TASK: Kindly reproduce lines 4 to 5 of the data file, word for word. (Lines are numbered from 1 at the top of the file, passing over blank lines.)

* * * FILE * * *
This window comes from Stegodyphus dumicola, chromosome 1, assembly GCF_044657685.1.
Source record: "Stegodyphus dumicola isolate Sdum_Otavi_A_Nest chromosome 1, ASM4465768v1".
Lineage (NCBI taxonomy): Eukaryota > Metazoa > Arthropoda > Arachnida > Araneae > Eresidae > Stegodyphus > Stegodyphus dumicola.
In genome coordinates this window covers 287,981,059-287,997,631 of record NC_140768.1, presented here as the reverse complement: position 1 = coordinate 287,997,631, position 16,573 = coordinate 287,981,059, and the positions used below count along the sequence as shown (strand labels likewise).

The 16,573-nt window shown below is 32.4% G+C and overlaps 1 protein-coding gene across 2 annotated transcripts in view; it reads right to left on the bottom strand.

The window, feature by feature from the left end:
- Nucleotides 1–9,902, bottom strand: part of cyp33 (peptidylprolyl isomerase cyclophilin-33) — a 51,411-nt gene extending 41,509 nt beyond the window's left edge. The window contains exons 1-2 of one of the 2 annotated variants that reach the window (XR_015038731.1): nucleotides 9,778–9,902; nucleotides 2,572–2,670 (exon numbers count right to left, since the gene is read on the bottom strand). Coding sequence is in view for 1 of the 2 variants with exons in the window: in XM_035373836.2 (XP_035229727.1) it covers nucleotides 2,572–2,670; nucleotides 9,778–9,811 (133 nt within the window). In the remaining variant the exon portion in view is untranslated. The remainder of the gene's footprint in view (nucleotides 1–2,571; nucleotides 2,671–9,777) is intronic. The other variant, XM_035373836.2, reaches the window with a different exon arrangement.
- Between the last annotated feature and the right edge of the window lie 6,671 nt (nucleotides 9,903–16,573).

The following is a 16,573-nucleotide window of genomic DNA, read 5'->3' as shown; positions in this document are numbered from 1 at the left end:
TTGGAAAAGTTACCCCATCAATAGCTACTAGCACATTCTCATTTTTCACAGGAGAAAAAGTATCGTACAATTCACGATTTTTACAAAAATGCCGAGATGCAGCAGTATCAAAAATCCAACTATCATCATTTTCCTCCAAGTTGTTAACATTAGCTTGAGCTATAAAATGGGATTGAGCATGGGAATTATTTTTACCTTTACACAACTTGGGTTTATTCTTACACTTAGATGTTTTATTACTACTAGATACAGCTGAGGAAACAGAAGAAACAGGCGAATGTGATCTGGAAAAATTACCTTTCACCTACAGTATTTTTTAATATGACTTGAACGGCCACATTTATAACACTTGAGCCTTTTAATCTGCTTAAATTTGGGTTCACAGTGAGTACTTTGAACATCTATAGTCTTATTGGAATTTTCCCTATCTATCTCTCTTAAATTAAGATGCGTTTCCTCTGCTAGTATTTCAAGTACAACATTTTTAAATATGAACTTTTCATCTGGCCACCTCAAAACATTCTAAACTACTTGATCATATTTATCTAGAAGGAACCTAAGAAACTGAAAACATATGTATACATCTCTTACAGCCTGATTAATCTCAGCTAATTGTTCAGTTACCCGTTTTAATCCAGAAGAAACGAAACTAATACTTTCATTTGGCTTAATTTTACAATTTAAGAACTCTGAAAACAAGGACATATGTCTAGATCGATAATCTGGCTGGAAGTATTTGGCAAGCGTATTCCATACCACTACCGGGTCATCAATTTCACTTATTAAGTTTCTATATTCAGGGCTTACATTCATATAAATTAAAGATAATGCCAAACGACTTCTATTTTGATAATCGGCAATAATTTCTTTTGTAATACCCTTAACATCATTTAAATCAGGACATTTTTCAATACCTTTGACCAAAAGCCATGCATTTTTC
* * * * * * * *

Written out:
In genome coordinates this window covers 287,981,059-287,997,631 of record NC_140768.1, presented here as the reverse complement: position 1 = coordinate 287,997,631, position 16,573 = coordinate 287,981,059, and the positions used below count along the sequence as shown (strand labels likewise).

The 16,573-nt window shown below is 32.4% G+C and overlaps 1 protein-coding gene across 2 annotated transcripts in view; it reads right to left on the bottom strand.